The European Championships are coming to an end and you who have a crack in the headphones, a less mobile stirrup or a TV with a broken audio amplifier can benefit from it.
“Hans-Åke” comments on the European Championship final.
There are three matches left when I write this text, and I do not know how many times Jonas Eriksson has explained VAR in SVT, and why VAR judged si or so.
The dream is of course to get VAR into Swedish football so that the VAR discussions can continue even in everyday life, because surely it would be nice if the football broadcasts could spend even more time discussing the clinically correct decisions that VAR is meant to stand for?
In TV4, they do not talk as much VAR and it is not only because they do not have an old judge from Sigtuna or Bandhagen in the studio, but also because they do not have a studio.
The whole half is a single long advertising block and if you are lucky you will have time to hear one of the presenters tell you what to talk about in C More.
Watching C More does not give much because they have to remind viewers that they are watching C More, and prepare for the TV4 viewers to return so that they can talk about what they were not allowed to see.
This is what modern TV production looks like.
The existence of the earth hangs on the next corner
TV4 also goes around a lot of people, they change experts and presenters and commentators as if anyone can do anything, and Lasse Granqvist, perhaps the best living commentator, can hardly comment on anything.
Just this summer, a foreman at Fyran has put Åke Unger and Hasse Backe together in a commentator’s cabin and the result has been an old-fashioned guessing stew of a rarely seen kind.
“Hans-Åke” chats on, there are running tracks and central lines here, 4-3-3 systems, dominance and penalty kick feet there, sometimes pure fantasies interspersed with observations presented in such a funny way that you as a viewer are amazed that not both have a seat on Bayern Munich’s board, sports council and physio team.
Åke Unger has commented on various things for as long as I can remember, he has many merits as a referee but one thing that often bothers him is the unnecessary dramatization of the sport.
Unger makes everything sound like the earth’s continued existence hangs on the next corner or tech, he tries to make matches that are not very dramatic dramatic, bad matches better, and if a commentator magnifies up enough times, you as a viewer will eventually be completely blunted.
Åke screamed now!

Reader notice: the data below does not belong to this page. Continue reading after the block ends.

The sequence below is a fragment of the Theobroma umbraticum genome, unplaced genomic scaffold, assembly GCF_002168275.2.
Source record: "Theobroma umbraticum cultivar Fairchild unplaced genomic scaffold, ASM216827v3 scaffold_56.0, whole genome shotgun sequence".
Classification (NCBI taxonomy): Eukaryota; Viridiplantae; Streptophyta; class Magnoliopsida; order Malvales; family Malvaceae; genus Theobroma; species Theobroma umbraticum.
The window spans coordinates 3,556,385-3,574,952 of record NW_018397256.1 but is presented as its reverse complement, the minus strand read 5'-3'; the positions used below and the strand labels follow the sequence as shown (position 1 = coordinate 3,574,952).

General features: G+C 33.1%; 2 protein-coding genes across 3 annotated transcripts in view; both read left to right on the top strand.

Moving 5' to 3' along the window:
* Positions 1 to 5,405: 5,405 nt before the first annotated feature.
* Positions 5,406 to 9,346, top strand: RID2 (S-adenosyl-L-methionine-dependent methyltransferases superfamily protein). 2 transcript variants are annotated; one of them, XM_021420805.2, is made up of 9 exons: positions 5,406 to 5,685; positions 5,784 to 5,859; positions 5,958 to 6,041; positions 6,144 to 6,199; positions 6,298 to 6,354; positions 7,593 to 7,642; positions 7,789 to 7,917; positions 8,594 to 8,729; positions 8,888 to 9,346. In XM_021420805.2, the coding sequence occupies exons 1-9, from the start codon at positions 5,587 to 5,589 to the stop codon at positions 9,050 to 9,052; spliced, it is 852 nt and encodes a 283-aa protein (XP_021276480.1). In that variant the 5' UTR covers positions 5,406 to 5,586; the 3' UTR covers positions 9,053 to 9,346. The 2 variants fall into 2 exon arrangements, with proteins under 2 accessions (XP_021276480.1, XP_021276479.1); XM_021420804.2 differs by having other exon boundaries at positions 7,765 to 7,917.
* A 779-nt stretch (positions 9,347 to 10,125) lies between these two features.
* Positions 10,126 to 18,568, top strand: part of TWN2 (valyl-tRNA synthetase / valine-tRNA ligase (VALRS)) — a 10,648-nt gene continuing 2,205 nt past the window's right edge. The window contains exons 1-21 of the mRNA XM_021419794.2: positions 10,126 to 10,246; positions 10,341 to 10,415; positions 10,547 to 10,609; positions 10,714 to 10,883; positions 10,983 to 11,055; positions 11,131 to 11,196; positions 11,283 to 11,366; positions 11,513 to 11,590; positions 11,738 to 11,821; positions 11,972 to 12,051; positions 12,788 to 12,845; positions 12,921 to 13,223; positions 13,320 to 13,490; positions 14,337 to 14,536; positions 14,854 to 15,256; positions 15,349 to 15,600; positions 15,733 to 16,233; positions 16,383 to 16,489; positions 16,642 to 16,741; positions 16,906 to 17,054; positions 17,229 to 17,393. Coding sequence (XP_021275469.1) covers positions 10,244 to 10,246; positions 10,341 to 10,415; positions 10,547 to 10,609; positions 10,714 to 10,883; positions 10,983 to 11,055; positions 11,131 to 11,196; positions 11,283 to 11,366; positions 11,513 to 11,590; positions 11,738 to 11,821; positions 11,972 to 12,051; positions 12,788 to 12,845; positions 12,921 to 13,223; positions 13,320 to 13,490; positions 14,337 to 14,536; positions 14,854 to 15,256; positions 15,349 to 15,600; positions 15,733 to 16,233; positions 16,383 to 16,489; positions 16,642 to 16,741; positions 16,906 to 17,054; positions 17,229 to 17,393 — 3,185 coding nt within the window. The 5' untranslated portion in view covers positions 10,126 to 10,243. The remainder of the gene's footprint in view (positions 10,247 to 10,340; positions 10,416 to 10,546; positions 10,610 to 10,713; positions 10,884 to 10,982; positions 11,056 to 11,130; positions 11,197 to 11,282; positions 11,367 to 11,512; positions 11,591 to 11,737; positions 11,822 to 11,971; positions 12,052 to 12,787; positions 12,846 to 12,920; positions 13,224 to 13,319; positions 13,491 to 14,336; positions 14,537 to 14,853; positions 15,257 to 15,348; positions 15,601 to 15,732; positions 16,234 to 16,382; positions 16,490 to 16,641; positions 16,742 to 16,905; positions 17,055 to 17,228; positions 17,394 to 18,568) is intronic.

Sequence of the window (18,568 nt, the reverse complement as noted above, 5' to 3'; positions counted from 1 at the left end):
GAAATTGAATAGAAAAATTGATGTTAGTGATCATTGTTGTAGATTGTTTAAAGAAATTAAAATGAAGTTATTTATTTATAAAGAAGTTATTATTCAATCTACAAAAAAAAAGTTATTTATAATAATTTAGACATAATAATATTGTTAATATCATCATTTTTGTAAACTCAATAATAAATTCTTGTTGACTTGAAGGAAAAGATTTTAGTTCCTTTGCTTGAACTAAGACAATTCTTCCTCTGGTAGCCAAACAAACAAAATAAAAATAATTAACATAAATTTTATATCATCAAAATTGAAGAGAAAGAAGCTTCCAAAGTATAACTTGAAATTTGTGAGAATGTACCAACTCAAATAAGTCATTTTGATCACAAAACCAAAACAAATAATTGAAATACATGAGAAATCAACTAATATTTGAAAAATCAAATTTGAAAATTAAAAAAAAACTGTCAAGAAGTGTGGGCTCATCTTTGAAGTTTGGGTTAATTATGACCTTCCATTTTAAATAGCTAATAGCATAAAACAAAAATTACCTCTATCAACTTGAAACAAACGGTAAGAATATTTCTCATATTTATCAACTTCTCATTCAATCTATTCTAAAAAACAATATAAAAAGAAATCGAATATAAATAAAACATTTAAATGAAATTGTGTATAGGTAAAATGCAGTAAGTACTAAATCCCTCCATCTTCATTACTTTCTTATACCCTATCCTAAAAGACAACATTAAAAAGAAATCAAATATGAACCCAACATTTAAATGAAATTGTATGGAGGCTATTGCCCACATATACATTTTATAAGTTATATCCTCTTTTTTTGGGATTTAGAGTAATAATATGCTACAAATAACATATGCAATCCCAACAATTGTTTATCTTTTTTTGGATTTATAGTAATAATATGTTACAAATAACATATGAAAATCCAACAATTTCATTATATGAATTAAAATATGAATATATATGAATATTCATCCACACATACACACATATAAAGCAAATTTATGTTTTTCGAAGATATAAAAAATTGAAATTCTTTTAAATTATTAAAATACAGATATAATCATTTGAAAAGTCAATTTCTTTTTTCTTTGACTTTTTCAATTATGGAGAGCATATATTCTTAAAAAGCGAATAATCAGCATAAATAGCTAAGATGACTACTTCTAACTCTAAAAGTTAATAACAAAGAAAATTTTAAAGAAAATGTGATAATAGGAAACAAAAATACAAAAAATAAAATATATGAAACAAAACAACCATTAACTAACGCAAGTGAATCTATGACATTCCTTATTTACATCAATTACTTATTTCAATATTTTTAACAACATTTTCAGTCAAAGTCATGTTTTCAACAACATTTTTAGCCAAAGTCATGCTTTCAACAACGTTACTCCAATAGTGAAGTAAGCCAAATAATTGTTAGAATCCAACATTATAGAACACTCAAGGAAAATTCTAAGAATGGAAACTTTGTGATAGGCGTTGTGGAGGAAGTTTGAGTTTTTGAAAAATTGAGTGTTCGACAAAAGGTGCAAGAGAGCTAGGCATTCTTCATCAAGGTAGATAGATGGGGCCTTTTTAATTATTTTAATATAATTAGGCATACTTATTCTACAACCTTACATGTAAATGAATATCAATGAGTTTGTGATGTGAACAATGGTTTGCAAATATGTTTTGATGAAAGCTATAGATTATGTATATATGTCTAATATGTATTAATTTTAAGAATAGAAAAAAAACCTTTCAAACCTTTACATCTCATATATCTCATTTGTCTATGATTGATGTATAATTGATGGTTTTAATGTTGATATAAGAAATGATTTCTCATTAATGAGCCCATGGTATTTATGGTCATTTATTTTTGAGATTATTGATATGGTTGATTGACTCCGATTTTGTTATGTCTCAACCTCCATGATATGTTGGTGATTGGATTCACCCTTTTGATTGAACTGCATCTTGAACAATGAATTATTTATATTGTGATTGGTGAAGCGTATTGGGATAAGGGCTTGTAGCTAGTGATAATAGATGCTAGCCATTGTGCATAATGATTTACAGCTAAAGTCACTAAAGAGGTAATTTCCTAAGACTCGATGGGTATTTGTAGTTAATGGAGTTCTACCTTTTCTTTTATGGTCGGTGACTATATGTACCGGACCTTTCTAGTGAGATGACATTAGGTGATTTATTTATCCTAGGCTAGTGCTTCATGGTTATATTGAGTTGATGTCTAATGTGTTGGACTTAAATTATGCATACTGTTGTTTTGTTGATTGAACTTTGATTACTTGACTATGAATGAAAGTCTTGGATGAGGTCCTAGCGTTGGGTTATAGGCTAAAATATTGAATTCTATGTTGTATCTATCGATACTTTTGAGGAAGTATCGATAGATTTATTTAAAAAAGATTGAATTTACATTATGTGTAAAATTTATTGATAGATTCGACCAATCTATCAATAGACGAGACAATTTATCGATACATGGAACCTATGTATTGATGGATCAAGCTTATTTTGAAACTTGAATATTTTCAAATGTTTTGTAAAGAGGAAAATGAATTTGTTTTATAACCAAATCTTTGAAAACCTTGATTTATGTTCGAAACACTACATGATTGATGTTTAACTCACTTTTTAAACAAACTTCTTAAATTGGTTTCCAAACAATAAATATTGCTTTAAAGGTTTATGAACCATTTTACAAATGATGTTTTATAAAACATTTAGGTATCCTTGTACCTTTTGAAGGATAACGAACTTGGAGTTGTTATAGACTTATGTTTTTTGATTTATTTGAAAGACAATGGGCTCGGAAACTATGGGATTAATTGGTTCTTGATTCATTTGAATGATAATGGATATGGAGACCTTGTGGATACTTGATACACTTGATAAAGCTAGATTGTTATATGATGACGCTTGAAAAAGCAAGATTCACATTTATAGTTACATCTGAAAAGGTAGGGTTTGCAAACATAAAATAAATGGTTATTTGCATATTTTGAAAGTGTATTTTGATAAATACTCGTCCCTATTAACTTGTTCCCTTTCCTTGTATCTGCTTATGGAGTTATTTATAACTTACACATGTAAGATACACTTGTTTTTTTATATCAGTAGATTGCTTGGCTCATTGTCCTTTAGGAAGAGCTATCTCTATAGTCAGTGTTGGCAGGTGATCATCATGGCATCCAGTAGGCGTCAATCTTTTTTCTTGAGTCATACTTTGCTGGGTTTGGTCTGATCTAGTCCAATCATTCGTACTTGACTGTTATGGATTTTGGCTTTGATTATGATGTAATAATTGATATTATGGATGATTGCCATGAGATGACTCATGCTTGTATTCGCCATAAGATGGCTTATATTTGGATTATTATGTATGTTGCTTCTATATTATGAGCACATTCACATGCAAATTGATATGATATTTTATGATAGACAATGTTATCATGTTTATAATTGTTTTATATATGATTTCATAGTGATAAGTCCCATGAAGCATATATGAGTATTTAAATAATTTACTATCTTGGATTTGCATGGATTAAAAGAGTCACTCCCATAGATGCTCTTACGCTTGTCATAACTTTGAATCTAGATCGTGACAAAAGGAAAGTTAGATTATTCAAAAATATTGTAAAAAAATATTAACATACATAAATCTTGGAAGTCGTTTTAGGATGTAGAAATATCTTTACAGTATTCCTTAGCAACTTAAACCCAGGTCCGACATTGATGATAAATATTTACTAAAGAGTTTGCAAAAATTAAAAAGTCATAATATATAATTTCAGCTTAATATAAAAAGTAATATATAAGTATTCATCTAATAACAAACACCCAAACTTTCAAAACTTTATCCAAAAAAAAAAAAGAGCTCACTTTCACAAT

Their temporary position expired in 1987
Well, was it because Jimisola Laursen won a game of Fia with a push in the Superstars or because Sweden became world champions in football?
A European Football Championship in itself is big and serious enough, and it is not enough for that or the events in a specific match, well then it is a real piss match quite simply and that is how it must be.
Everything does not have to be sold at any price.
“Hans-Åke” has commented on a number of matches together during the European Championships, I have lost count of how many and now they have also been awarded the final as they will probably talk small, small holes in that in the end only one such shoe brush remains as before always stood outside the locker rooms.
Overall, I think that many TV commentators refer to radio, they have not understood that their temporary position at Radiosporten expired in 1987 and that they now work with moving images.
Those “here comes the corner from the left” minutes on TV are totally harmless, because we have chosen to watch TV to be able to see what is happening.
Arne Hegerfors and Staffan Lindeborg were both good at closing in on those situations to be prepared for the next sequence instead.
The next development step for sports commentary should reasonably be a step back, to a more secretive, cool and ingenious way of commenting on sports.
Anyone who finds the right style has a fine career ahead of them as an esteemed commentator on picture radio.
And it was not very long ago that a commentator could comment on a match on his own, and also manage it gallantly, without endless cackle.
Sometimes I miss the lone commentator.
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